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Disadvantages of Direct Stock Purchase Plans

by John Schroeder

One alternative to using an online discount broker to purchase stocks is by investing directly with the publicly traded company. Many companies offer direct stock purchase plans (DSPP) offering a low cost way to invest in their organization. These plans are generally set up directly with the company or are administered through a third party transfer agent.

Using a direct stock purchase plan has advantages over both traditional and online discount brokers. First, these plans avoid sometimes costly commissions and fees charged by brokerage firms. Another important benefit of using a DSPP is the passive investing opportunities that come with them. Investors can usually setup an automatic investment which transfers money from a bank account and purchases shares with the money.

For as many reasons as there are to like direct stock purchase plans, there are some disadvantages investors should be aware of.

5 Disadvantages of Investing through a Direct Stock Purchase Plan

Stock Certificate

Should you buy stock direct?

While purchasing stock directly from a company or transfer agent has plenty of advantages, there are a few things investors should consider first. Here are 5 disadvantages for those looking to invest directly with a company instead of a broker.

  • Initial Setup Fees – Several companies charge a initial setup fee when an investor opens a purchase plan account. These costs cover administrative expenses and must be paid before any stock is purchased. Most plans charge $15 and $25, which isn’t a lot but still an added expense. If the investor plans to own shares in the stock long term, then this expense is minimal compared to brokerage fees and commissions.
  • Automatic Investment Fees – One of the biggest downsides of purchasing stock from a DSPP are the automatic investment fees charged by some of the companies. For example, an investor who sets up a $25 automatic investment plan through Wal-Mart (WMT) would be charged a one-time setup fee of $20, as well as a $1 ongoing fee. This $1 ongoing fee is charged every time an automatic investment is made. That is 4% of the total investment (higher than the current dividend yield of WMT). It is important to note that not all companies charge the same fees, but this is something to watch out for when you go to buy stock.
  • Not for Short Term Traders – If you are a short term trader, then stick with your low cost discount broker. Direct stock purchase plans are tailored to the long term investor, not a day trader. While a DSPP may be great for a long term dividend investor, they are not as convenient to those moving in and out of different stocks in a short amount of time.
  • High Initial Investment – One of the advantages of buying stock through a DSPP is the low barriers to entry. Generally, most plans require a $250 – $500 initial investment or signing up for a recurring monthly investment of $25 to $50. While most companies offer these low initial investment requirements, some make it more difficult to open an account. Aflac (AFL) for example requires a $1,000 initial investment to begin buying stock through their direct purchase plan. This can be a high initial requirement for the average investor looking to build a diversified portfolio. A large initial investment also defeats the purposes of dollar cost averaging into a stock (which is an advantage of a DSPP).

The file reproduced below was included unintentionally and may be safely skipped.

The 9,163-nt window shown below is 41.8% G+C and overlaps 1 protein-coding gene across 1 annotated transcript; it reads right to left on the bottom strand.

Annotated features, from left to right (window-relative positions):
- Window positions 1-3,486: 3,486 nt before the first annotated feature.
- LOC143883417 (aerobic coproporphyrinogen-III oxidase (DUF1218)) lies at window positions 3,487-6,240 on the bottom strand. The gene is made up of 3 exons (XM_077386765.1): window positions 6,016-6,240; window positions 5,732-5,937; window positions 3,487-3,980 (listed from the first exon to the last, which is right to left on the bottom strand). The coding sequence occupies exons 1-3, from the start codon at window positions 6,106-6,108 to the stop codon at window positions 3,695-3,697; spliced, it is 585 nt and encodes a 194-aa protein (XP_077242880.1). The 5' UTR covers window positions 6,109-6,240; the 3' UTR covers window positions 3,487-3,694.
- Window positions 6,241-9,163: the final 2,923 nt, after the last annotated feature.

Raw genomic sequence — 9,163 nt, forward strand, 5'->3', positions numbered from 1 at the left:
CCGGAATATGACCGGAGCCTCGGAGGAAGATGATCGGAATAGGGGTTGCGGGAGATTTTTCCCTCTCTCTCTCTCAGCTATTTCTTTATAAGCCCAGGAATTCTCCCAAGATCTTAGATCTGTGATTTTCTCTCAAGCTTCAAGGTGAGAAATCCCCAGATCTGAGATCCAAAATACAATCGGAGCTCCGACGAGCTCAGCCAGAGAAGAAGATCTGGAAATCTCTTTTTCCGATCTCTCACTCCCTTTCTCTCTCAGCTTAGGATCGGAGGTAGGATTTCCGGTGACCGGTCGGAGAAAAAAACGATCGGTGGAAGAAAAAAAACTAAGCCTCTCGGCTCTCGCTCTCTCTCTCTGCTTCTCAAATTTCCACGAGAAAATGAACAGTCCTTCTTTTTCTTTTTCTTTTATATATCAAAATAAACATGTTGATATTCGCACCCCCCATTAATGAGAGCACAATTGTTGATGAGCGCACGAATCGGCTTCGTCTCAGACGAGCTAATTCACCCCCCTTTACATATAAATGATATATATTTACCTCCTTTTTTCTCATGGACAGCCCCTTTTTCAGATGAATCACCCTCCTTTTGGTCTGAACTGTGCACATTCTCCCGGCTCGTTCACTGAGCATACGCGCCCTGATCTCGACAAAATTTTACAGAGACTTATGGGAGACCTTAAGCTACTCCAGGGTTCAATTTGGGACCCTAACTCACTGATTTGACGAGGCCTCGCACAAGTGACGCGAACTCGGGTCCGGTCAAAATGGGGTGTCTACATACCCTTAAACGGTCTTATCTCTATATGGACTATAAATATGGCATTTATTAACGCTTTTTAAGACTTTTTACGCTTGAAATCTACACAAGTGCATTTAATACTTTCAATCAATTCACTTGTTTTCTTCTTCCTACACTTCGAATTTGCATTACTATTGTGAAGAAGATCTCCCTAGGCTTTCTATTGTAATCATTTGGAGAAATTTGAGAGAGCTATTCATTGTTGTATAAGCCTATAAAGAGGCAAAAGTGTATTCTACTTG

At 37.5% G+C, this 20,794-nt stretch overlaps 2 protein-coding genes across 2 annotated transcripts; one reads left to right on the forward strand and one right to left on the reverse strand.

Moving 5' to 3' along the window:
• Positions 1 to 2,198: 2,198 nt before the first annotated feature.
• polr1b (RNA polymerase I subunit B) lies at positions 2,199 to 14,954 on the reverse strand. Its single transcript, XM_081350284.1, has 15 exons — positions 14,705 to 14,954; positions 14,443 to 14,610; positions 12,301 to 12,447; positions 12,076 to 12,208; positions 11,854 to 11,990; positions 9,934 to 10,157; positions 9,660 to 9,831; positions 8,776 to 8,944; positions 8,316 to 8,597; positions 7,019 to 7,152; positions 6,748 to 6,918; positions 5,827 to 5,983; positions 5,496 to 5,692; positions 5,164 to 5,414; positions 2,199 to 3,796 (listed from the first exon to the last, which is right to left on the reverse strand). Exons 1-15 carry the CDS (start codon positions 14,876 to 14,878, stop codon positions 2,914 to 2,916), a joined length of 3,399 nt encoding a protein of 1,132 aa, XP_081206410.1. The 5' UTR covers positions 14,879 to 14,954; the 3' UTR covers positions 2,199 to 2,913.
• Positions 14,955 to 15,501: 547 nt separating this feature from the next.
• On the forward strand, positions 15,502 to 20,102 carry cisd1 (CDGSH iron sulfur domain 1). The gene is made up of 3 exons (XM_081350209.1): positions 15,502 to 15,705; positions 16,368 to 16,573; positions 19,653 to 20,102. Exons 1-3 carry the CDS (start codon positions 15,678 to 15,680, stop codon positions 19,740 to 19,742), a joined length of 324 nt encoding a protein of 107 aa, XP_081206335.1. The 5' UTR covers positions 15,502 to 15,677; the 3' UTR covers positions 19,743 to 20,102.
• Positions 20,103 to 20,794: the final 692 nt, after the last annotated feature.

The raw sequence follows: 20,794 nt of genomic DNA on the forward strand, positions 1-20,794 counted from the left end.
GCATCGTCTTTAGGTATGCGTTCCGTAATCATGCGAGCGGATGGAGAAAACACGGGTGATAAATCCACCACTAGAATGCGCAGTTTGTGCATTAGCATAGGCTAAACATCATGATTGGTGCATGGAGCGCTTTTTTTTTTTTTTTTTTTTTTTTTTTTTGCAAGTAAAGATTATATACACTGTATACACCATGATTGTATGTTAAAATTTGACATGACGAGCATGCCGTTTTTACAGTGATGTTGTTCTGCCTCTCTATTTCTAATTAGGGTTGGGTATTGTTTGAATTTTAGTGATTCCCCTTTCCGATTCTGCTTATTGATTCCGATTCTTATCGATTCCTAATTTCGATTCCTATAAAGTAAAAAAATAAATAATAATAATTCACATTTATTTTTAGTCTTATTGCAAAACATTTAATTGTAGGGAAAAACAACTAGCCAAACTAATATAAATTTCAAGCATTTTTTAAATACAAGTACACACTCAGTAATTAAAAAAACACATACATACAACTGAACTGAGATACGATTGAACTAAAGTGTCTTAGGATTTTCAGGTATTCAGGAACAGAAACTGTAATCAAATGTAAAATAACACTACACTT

• Multiple Accounts – By purchasing stock directly from a company or third party transfer agent, investors lose the ability to consolidate their holdings. For anyone who prefers to keep their stock positions in the same account, they may want to stick with using an online broker. Since direct stock purchase plans are opened outside of any stock broker, the investor loses the ability to keep their assets in a single account which can make it more difficult to track and manage investments.

Final Thoughts

Investing in a company through their direct stock purchase plan has plenty of advantages, including no brokerage commissions or fees. While an investor may avoid certain broker fees, some companies charge administration and automatic investment fees for investors buying stock directly from them. Therefore, these plans are not tailored to the short term trader and favor the buy and hold investor over time.

Have you invested through a direct stock purchase plan? What disadvantages can you add for interested investors?

Photo credit: Northfielder.


Published or updated June 24, 2011.
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{ 1 comment… read it below or add one }

1 cashflowmantra

This is a good list and ones that I hadn’t really thought about. I can see where it would be difficult to diversify with multiple accounts at different companies along with the added hassle of trying to sell stock holdings.

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